The chilli evolution gains momentum

The chilli evolution gains momentum

The chilli evolution in Australia is well underway, as demand for chillies in Australia grows exponentially. According to market research firm Tridge, last year we imported 834 metric tonnes of the vegetable (nearly a third more than in 2019) and exported 476 tonnes – 14 per cent more than in 2019.

“Heat is now almost everywhere – from grocery store shelves to upscale dining establishments. Consumers crave it,” flavour maker McCormick said in its recent annual Flavour Forecast report. “Heat and spice offer a sensory experience and enjoyment like no other.”

Spicy and hot flaming red chilli growing in an organic vegetable garden.

However,  growing chillies commercially is not easy. It’s extremely labour intensive – everything needs to be planted and picked by hand, and chillies are such easy game for fruit flies, worms and birds that crops need to be no more than a few acres in size, and covered in nets. And the only way to make money from this kind of micro-farming is by value-adding: becoming an inventor, manufacturer and marketer all in one.

Here are the stories, warts and all, of three farmers in NSW who have given chilli farming a go – with very different results.

A Midas touch during the chilli evolution

“My mum was an Aussie war bride and I’m an immigrant from California,” says John Boland of Byron Bay Chilli Company.

“I was a rancher, so when we moved out here in the early 1990s, I bought my tractor over from the United States.”

John’s has a long-held love for chillies and Mexican food. “During earlier visits to Australia I noticed there wasn’t much available at the supermarkets, so I brought 10kg of chilli seeds with me when we moved from the US. I thought the rich red soil of the northern rivers would be perfect to grow them, and turns out it is! The jalapenos we grew here were the biggest I had ever seen.”

John’s small team took the first harvest to a market in Brisbane but only managed to sell one of about 40 cases. “So on the way back home we bought a few 200-litre drums and ended up sitting on the veranda cutting up all the chillies and pickling them. It worked quite well – we supplied all the local Mexican restaurants and started making our own salsa sauce and selling it at the Byron Bay Markets.”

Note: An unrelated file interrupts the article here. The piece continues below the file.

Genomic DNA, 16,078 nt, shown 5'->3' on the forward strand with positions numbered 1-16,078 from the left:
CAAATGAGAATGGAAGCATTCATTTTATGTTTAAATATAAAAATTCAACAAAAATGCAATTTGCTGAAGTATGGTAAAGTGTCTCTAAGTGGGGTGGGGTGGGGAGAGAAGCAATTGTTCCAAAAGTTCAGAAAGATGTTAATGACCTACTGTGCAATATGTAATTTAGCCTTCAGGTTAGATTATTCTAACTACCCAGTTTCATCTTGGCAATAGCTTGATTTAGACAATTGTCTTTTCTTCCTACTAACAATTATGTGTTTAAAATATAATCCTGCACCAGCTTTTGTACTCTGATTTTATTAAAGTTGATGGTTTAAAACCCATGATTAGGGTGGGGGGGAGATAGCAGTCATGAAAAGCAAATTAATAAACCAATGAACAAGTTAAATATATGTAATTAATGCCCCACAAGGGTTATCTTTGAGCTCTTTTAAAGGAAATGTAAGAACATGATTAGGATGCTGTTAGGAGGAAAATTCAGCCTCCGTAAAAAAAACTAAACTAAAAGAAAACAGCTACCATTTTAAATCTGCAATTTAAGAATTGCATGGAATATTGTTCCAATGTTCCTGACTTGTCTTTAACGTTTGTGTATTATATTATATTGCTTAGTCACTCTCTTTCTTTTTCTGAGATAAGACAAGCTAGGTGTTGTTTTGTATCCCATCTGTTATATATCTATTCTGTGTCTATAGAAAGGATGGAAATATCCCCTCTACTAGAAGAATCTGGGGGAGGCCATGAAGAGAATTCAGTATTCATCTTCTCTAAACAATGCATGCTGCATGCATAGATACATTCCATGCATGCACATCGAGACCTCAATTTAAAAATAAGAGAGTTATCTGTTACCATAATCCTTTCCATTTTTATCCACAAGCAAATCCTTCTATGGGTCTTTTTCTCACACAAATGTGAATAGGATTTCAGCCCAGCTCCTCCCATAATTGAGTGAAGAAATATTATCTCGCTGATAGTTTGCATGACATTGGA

Byron Bay Chilli Company is now producing more than a million units a year.

Within a year John was approached by Coles and suddenly they could not make it fast enough. “I had to find a contractor and packer who could produce it in large quantities, and we stopped being farmers and became marketers,” John says. “It all happened so fast, and now we sell several million units a year.”

John wasn’t surprised by the growth of the popularity of chillies in Australia. 

“When we had a little taco shop in Byron Bay there would often be a queue of people out of the store and down the street,” he says. “Within a couple of years, there were eight shops like it in town. And it’s not just about Mexican food. Indian food, Middle Eastern food, kebabs – they all need a lot of chillies.”

The perfect storm

“We started nine years ago mucking around with chilli and making beef jerky in my garage,” says Gary Scard of Flamin’ Good Chilli in Kempsey on the Mid North Coast. 

“Eventually we bought a little 20-acre farm and started growing our own chillies. We don’t sell the crop. We dehydrate them and infuse them into rock salt, which is our specialty – chilli salt. But we do all different kinds.”

The company’s sales were doing phenomenally well, but then last year Kempsey became one of the first places to be hit by the bushfires.